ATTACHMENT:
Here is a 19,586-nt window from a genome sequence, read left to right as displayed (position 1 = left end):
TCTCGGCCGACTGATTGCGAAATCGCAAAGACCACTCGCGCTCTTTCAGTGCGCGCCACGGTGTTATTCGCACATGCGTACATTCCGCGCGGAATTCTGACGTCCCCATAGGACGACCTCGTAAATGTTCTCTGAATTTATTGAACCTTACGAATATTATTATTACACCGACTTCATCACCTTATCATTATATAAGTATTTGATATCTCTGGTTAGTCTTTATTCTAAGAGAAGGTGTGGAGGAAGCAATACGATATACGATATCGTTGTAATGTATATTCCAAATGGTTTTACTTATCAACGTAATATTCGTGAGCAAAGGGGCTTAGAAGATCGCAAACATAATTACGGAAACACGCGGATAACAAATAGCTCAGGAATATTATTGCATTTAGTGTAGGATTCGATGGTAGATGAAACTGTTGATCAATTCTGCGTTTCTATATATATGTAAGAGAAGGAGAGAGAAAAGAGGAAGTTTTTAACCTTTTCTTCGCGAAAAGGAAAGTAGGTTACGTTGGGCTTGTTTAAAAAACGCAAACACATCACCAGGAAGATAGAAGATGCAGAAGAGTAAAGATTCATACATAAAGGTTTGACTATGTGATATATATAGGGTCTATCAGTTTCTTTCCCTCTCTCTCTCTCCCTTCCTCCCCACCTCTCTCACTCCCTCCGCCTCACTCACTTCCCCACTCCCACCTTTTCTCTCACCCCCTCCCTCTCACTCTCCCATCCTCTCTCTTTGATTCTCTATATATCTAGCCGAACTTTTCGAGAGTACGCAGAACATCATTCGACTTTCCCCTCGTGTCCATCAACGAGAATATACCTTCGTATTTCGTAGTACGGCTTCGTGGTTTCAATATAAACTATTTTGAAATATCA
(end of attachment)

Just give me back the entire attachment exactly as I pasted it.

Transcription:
Here is a 19,586-nt window from a genome sequence, read left to right as displayed (position 1 = left end):
TCTCGGCCGACTGATTGCGAAATCGCAAAGACCACTCGCGCTCTTTCAGTGCGCGCCACGGTGTTATTCGCACATGCGTACATTCCGCGCGGAATTCTGACGTCCCCATAGGACGACCTCGTAAATGTTCTCTGAATTTATTGAACCTTACGAATATTATTATTACACCGACTTCATCACCTTATCATTATATAAGTATTTGATATCTCTGGTTAGTCTTTATTCTAAGAGAAGGTGTGGAGGAAGCAATACGATATACGATATCGTTGTAATGTATATTCCAAATGGTTTTACTTATCAACGTAATATTCGTGAGCAAAGGGGCTTAGAAGATCGCAAACATAATTACGGAAACACGCGGATAACAAATAGCTCAGGAATATTATTGCATTTAGTGTAGGATTCGATGGTAGATGAAACTGTTGATCAATTCTGCGTTTCTATATATATGTAAGAGAAGGAGAGAGAAAAGAGGAAGTTTTTAACCTTTTCTTCGCGAAAAGGAAAGTAGGTTACGTTGGGCTTGTTTAAAAAACGCAAACACATCACCAGGAAGATAGAAGATGCAGAAGAGTAAAGATTCATACATAAAGGTTTGACTATGTGATATATATAGGGTCTATCAGTTTCTTTCCCTCTCTCTCTCTCCCTTCCTCCCCACCTCTCTCACTCCCTCCGCCTCACTCACTTCCCCACTCCCACCTTTTCTCTCACCCCCTCCCTCTCACTCTCCCATCCTCTCTCTTTGATTCTCTATATATCTAGCCGAACTTTTCGAGAGTACGCAGAACATCATTCGACTTTCCCCTCGTGTCCATCAACGAGAATATACCTTCGTATTTCGTAGTACGGCTTCGTGGTTTCAATATAAACTATTTTGAAATATCA